These chronicles are a way to record the steps I take in doing various things in the entire Linux ecosystem as a reminder to my future self on how to deal with problems I may have encountered in the past. Frequency of posts may be as many as several a day, or as few as some every few months.
References, links and notes:
* There is indeed a book by that title. Do check it out https://www.goodreads.com/book/show/1871619.The_Joy_of_Linux
digiKam Recipes Book: https://www.digikam.org/recipes_book/
TechViola article: https://www.techviola.com/2018/04/android-emulator-ubuntu.html
Ask Ubuntu forum that explained how to get rid of the lock file in use problem: https://askubuntu.com/questions/15433/unable-to-lock-the-administration-directory-var-lib-dpkg-is-another-process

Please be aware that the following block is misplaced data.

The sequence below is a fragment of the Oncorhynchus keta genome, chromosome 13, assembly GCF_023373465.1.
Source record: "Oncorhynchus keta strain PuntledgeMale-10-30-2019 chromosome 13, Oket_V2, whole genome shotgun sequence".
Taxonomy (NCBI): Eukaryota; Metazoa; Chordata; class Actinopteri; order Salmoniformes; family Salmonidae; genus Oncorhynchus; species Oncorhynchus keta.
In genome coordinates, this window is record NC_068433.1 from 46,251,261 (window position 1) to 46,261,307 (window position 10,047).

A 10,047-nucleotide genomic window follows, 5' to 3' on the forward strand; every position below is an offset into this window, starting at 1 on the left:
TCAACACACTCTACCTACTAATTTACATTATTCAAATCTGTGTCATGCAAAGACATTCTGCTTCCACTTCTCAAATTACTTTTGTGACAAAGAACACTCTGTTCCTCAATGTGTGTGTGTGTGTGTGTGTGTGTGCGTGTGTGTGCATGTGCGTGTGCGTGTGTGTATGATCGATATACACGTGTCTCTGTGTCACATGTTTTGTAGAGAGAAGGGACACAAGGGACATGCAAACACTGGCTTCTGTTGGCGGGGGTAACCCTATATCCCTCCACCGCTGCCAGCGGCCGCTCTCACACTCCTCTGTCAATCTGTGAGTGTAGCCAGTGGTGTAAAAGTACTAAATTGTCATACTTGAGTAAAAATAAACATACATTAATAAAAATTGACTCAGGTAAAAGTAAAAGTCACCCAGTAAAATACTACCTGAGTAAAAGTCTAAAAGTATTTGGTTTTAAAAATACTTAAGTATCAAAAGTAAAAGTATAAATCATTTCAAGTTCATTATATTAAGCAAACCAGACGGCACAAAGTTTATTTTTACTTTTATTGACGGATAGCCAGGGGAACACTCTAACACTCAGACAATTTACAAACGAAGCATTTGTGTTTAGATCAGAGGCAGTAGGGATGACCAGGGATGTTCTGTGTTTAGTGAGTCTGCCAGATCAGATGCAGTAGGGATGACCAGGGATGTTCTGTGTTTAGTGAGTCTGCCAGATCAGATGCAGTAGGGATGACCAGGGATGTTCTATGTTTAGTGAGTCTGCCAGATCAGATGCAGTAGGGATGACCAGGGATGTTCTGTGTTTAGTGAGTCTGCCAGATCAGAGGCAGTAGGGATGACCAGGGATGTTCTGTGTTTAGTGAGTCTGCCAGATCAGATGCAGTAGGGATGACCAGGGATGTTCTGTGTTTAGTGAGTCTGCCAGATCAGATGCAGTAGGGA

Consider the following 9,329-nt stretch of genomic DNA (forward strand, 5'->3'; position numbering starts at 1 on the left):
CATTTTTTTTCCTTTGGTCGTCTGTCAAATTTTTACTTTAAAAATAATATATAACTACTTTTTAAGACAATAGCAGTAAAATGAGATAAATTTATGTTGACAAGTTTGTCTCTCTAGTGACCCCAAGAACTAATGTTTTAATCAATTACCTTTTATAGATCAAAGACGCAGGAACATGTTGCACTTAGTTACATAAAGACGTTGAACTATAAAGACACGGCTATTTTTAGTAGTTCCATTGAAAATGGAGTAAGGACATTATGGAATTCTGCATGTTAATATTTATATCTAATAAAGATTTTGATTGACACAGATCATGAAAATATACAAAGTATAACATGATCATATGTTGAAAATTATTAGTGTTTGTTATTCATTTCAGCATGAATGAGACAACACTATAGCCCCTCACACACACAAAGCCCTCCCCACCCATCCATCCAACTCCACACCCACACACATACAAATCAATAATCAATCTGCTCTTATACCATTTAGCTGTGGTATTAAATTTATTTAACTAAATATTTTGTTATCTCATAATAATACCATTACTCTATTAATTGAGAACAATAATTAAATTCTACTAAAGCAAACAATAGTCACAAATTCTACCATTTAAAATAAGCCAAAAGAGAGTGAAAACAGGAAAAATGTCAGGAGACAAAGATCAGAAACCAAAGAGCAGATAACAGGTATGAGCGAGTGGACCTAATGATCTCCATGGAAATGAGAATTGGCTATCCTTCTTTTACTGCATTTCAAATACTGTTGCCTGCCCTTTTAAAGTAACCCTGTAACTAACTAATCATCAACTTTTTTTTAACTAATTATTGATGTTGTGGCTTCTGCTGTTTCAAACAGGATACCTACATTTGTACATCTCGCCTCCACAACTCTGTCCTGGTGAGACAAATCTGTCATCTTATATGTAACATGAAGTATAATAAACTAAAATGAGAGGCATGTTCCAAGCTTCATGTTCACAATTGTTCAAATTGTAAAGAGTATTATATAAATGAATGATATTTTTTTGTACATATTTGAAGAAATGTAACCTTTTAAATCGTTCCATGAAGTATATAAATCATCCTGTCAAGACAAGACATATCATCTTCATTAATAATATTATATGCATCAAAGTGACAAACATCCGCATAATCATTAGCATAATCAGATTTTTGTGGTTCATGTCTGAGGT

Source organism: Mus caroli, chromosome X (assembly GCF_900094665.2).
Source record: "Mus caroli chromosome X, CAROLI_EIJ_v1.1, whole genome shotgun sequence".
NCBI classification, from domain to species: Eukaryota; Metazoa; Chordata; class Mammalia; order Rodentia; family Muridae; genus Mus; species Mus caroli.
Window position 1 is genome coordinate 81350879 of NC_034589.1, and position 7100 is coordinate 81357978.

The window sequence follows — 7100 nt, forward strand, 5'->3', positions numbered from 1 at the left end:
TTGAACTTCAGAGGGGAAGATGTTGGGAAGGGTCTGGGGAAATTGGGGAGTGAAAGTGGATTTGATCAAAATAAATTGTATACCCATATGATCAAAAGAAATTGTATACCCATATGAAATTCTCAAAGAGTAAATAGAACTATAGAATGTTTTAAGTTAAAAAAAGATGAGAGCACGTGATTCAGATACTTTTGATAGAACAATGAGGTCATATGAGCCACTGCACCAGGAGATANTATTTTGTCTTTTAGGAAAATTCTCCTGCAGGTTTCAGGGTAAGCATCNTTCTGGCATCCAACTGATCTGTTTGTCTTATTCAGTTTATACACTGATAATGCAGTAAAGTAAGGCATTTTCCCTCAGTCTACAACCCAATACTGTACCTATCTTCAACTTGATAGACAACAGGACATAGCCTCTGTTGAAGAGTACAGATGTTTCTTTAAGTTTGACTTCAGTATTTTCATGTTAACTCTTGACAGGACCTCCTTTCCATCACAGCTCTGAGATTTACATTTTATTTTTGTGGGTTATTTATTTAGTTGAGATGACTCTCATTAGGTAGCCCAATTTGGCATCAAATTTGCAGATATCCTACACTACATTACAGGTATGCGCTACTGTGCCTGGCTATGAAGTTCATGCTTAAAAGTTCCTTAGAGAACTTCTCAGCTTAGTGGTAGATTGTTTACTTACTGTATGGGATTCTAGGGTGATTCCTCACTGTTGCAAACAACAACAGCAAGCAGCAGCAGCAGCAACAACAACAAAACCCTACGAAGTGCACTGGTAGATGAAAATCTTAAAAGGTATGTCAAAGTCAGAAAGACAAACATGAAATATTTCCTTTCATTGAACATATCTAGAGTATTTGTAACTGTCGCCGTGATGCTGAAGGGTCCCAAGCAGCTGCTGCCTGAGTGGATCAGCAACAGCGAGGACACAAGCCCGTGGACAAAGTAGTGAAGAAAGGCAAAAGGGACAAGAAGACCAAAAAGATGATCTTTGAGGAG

Fabian Lee’s post on installing genymotion https://fabianlee.org/2017/09/23/ubuntu-installing-the-genymotion-android-emulator/
VirtualBox forum: https://forums.virtualbox.org/viewtopic.php?f=7&t=87335&p=422615#p422615
Øyvind Stegard’s article on signing third party modules https://stegard.net/2016/10/virtualbox-secure-boot-ubuntu-fail/
Yak shaving: [MIT AI Lab, after 2000: orig. probably from a Ren & Stimpy episode.] Any seemingly pointless activity which is actually necessary to solve a problem which solves a problem which, several levels of recursion later, solves the real problem you’re working on. http://www.catb.org/~esr/jargon/html/Y/yak-shaving.html